When Bonnie Wheeler approached me with the idea of assembling a special issue on the Middle High German Arthurian romances, I immediately became interested in the project. Indeed, as a long-time reader of Arthuriana I had often lamented that so few articles on the German romances appear in the journal, and this despite the large size of the German corpus and its centrality to the medieval European Arthurian tradition. I also realized that the scarcity of German pieces in Arthuriana was but a symptom of a larger phenomenon. Thus despite the relatively large number of North Americans working on German Arthurian romance, those scholars tend to present their findings in conference and print venues devoted narrowly to German Studies. And unlike colleagues in English, French, and Dutch, for example, North American scholars of German Arthuriana both participate less in interdisciplinary organizations like the International Arthurian Society and seem ever more detached from doing collaborative work with Arthurian researchers outside German.
All this seems to have contributed to a declining awareness of German Arthuriana by colleagues working in the other Arthurian national traditions, a trend that decreasing German-language literacy among humanities scholars has only exacerbated. While the ability to read scholarly German well is still fairly common among the generation of Arthurian experts who are at retirement age, such proficiency is now rare among scholars under sixty. This means that few young scholars outside German Studies ever even consider venturing into the thorough and generally excellent-but notoriously dense, often awkwardly written, and sometimes repetitive-research on medieval Arthuriana that appears voluminously every year in the German language.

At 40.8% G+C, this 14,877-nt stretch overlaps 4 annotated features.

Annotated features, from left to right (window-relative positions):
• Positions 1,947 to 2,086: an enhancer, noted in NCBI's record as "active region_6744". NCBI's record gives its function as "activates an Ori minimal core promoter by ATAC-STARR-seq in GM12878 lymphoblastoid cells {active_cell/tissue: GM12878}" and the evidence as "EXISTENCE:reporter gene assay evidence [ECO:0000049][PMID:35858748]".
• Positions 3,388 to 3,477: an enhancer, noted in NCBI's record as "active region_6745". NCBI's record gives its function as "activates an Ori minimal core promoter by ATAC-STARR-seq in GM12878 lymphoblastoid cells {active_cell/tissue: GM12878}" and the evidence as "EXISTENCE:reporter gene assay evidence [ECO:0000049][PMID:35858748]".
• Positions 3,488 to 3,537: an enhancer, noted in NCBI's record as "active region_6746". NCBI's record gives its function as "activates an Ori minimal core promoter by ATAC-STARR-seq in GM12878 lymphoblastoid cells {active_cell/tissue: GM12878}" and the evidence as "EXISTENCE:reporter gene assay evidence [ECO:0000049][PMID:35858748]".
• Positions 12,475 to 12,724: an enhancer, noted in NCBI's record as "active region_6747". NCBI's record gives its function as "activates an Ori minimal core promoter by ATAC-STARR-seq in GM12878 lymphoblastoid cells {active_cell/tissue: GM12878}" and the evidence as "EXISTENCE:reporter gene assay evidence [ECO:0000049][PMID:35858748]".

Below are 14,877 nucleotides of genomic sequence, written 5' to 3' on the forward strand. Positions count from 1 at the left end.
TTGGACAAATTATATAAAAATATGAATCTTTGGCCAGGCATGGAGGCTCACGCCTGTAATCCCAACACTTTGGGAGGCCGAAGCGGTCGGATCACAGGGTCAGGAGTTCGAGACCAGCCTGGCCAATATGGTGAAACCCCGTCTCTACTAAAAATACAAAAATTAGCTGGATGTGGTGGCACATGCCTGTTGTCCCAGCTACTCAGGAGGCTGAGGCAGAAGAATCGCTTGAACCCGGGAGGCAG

Arthuriana's current editor, Dorsey Armstrong, and I hope that this special issue helps to remedy, albeit in a very small way, some of these issues. By presenting essays in English, we intend both to give colleagues outside German Studies an idea of the types of innovative research scholars of German Arthuriana are currently pursuing as well as to encourage those colleagues to revisit the German Arthurian romances and to incorporate them into their research and teaching. Further, we hope that this volume will motivate German Arthurian scholars to publish more of their findings in English so as to make them accessible to scholars outside German Studies. And lastly, we hope that this special German issue will encourage more North American researchers of German Arthuriana to contribute their scholarship to this journal and to interact more greatly with Arthurian scholars outside German Studies.
The articles appearing in this issue, by five North American scholars at very different stages in their careers, represent a variety of approaches to medieval Arthuriana.
James H. Brown, for instance, investigates the use of ekphrasis in a work that was enormously successful in the Middle Ages but which is today strangely underappreciated, namely, Wirnt von Gravenberg's Wigalois. As Brown deftly illustrates, the author employs ekphrasis to establish a message of religious toleration that is unusually progressive for the time.
Straddling both medieval German and Old French traditions, Stephen Mark Carey's contribution is a piece of philological detective work that uses the average time of delay in reception for Old French works into Middle High German to date the romances of Chrétien de Troyes. …